Does something look wrong about your 2021 fundraising results?

2020 was an amazing fundraising year for many organizations. Donors stepped up in the time of crisis and gave a record-breaking levels. Surprisingly, new donors showed up in unusual numbers.

The result: Super high revenue, and big jumps in total donor numbers.

(This is true for those organizations that stayed on top of things through the crisis. Some organizations worked from the assumption that they should cancel fundraising and bury their heads in the sand. Those orgs had a terrible year.)

What about 2021? The good news is most of us have a lot more donors now than before the pandemic. But you may have noticed something slightly disturbing in your overall retention rate.

If you’ve seen this, don’t panic! It’s normal, and this great post at the Analytical Ones Blog shows us what’s going on: Mid year fundraising check up.

Suppose you started 2020 with 1,400 donors. Then, with so many donors showing up for the pandemic, you now have 1,800 donors. Yay!

But your overall donor retention has dropped — from 60% in 2020 to 54% in 2021. What’s going wrong?

Its those new donors. They are less likely to give again than your multi-year donors. About half as likely. The influx of new donors drags down overall retention.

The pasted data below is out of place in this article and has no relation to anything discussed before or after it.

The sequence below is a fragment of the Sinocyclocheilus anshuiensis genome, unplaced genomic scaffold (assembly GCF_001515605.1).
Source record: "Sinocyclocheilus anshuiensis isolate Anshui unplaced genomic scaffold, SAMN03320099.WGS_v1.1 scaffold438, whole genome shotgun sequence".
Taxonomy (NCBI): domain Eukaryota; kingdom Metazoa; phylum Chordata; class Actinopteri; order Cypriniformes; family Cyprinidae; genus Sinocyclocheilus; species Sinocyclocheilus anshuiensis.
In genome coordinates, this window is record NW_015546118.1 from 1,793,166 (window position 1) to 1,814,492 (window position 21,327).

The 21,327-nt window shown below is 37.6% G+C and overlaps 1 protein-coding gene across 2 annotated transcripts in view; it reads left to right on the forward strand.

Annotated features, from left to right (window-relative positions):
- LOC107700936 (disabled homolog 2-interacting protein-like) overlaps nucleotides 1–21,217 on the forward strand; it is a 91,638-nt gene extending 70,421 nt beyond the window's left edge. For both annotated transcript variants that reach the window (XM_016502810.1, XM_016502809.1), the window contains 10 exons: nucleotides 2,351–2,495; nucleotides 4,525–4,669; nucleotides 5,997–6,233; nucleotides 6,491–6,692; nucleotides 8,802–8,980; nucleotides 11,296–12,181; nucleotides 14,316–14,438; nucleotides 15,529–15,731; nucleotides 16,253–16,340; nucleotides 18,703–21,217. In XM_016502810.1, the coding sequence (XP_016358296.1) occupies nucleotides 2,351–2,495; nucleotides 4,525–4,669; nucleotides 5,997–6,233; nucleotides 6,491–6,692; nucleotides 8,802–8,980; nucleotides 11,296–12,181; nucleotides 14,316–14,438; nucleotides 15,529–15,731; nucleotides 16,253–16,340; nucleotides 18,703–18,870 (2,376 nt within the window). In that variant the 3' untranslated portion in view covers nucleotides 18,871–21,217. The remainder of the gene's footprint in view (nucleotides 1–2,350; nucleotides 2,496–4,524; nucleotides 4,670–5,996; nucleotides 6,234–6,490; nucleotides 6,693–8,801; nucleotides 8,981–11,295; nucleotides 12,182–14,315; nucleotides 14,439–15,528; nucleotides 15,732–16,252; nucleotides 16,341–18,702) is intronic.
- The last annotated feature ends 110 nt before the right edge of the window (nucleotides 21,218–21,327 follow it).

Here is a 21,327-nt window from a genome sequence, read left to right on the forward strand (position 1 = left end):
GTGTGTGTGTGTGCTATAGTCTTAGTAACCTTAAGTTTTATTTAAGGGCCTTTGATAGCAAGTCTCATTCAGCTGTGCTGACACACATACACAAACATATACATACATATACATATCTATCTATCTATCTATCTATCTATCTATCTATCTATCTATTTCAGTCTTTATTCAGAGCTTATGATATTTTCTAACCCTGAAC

It always works this way. When you got a lot of new donors, retention drops the following year.

There’s not much you can do about it, other than keep your eyes open and make sure you don’t see a drop in the retention of multi-year donors. That would be a sign of trouble

The good news after a good year is this: Even though retention has dropped, you’ll still come out ahead. Look:

  • 2020: 1,400 donors retaining at 60% = 840
  • 2021: 1,800 donors retaining at 54% = 972

More donors means more donors, even with the drop in retention. Things will be okay!


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The future of fundraising is not about social media, online video, or SEM. It’s not about any technology, medium, or technique. It’s about donors. If you need to raise funds from donors, you need to study them, respect them, and build everything you do around them. And the future? It’s already here. More.

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Jeff BrooksJeff Brooks has been serving the nonprofit community for more than 35 years and blogging about it since 2005. He considers fundraising the most noble of pursuits and hopes you’ll join him in that opinion. You can reach him at jeff [at] jeff-brooks [dot] com. More.


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The future of fundraising is not about social media, online video, or SEM. It’s not about any technology, medium, or technique. It’s about donors. If you need to raise funds from donors, you need to study them, respect them, and build everything you do around them. And the future? It’s already here. More.

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About the blogger

Jeff Brooks has been serving the nonprofit community for more than 30 years and blogging about it since 2005. He considers fundraising the most noble of pursuits and hopes you’ll join him in that opinion. You can reach him at jeff [at] jeff-brooks [dot] com.

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